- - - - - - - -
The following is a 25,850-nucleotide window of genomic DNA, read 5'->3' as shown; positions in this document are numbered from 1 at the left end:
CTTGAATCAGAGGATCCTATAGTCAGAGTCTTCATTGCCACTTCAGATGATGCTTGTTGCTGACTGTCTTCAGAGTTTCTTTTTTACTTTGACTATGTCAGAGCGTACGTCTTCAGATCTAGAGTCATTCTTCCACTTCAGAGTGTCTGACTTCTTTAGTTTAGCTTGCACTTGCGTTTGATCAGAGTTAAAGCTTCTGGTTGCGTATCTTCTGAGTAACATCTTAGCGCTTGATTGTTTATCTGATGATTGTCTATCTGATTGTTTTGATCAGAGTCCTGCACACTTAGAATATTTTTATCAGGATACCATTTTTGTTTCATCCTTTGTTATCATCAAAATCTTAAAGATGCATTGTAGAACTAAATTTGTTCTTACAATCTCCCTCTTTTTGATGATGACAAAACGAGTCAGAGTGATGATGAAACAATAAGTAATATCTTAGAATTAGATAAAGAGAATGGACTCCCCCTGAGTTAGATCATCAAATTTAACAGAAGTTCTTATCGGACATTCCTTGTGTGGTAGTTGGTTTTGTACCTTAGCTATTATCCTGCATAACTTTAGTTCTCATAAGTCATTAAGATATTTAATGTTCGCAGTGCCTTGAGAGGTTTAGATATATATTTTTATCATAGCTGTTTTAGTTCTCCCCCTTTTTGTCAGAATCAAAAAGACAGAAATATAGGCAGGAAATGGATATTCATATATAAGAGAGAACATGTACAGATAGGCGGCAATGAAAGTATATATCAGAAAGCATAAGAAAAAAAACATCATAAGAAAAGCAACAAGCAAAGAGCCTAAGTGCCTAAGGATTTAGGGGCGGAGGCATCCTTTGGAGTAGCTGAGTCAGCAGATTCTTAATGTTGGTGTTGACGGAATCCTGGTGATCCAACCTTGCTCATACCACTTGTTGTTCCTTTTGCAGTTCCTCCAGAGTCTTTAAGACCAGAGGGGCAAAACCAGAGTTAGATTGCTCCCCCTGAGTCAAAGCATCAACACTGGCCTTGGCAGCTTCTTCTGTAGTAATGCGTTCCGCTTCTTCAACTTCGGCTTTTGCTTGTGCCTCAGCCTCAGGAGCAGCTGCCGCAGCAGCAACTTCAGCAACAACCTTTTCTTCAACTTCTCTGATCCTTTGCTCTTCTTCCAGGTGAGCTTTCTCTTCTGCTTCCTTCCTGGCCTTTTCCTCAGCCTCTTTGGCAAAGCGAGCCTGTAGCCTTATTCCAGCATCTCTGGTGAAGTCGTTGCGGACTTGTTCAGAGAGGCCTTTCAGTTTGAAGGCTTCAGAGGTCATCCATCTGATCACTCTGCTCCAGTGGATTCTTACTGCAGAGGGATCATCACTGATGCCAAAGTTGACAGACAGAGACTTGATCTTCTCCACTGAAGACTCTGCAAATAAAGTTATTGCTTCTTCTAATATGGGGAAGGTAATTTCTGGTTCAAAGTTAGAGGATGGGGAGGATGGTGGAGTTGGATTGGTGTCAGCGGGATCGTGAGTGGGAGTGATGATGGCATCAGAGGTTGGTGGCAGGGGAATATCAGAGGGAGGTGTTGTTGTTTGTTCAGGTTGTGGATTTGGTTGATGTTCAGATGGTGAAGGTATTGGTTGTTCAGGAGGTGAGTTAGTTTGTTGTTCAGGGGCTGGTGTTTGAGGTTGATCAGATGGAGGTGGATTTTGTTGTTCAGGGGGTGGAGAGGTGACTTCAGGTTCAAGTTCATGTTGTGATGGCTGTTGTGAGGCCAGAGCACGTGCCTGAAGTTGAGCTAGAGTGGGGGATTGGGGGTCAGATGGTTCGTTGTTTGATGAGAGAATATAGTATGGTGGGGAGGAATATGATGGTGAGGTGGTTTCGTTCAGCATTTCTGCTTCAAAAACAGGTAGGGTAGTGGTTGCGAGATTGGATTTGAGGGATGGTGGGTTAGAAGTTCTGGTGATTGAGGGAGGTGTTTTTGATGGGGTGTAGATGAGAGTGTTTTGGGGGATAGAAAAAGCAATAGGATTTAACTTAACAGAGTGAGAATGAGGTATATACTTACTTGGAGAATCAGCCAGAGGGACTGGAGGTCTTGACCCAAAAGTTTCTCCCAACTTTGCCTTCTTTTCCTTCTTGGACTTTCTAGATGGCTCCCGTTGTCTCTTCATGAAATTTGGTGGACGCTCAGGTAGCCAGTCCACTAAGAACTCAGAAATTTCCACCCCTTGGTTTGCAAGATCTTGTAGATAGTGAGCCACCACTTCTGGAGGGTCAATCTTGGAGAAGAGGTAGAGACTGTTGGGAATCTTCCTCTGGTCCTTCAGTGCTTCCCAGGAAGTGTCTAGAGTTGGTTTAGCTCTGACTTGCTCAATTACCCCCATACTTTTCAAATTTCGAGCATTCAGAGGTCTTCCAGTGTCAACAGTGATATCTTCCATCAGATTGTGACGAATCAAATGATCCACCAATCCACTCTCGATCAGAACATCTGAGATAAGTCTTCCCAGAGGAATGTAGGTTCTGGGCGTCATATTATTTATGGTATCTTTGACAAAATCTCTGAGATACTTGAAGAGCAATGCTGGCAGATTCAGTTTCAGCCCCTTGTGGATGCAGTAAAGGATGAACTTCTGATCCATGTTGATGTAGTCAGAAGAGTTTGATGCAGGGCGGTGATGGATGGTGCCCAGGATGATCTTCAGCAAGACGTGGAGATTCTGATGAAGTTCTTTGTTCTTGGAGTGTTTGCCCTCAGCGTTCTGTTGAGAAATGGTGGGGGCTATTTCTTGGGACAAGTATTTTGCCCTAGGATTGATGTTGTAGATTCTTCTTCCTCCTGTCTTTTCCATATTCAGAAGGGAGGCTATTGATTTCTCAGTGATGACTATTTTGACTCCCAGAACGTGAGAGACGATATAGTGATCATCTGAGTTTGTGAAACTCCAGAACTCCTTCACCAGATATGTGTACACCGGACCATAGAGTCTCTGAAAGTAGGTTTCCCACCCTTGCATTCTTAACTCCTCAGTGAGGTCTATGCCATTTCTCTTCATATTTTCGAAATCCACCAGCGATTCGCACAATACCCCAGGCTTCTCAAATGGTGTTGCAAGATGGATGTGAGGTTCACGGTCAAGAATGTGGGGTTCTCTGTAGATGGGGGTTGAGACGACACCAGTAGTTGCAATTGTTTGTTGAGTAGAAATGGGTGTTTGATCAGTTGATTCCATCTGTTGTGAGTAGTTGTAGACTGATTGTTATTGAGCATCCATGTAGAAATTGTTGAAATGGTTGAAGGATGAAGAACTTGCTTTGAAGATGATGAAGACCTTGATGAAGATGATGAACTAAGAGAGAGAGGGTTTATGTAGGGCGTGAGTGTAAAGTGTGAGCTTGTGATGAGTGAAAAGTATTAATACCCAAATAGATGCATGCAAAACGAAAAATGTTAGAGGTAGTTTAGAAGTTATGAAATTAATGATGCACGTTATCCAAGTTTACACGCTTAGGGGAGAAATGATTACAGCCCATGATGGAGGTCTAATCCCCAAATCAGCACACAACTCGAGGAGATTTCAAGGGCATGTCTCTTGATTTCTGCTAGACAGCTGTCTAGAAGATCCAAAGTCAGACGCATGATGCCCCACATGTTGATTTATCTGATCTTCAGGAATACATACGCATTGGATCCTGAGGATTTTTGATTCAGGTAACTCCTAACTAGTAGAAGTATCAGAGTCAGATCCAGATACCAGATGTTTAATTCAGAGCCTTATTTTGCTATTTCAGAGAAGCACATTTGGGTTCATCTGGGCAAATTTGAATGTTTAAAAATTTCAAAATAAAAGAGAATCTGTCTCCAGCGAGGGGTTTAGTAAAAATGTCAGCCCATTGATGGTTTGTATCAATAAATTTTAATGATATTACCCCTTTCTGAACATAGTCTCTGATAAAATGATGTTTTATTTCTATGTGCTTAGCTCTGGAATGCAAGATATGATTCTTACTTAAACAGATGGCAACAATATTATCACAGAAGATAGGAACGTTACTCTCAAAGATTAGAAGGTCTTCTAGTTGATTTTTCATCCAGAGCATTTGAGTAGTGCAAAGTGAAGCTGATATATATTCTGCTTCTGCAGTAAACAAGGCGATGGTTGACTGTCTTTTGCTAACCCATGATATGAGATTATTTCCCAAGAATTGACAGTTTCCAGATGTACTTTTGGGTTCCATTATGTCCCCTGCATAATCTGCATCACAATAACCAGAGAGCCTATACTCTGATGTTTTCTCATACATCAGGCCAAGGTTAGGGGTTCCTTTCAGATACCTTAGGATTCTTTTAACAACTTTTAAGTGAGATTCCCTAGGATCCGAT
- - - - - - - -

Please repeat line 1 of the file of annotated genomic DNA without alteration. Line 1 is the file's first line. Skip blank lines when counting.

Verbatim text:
The following is a 25,850-nucleotide window of genomic DNA, read 5'->3' as shown; positions in this document are numbered from 1 at the left end: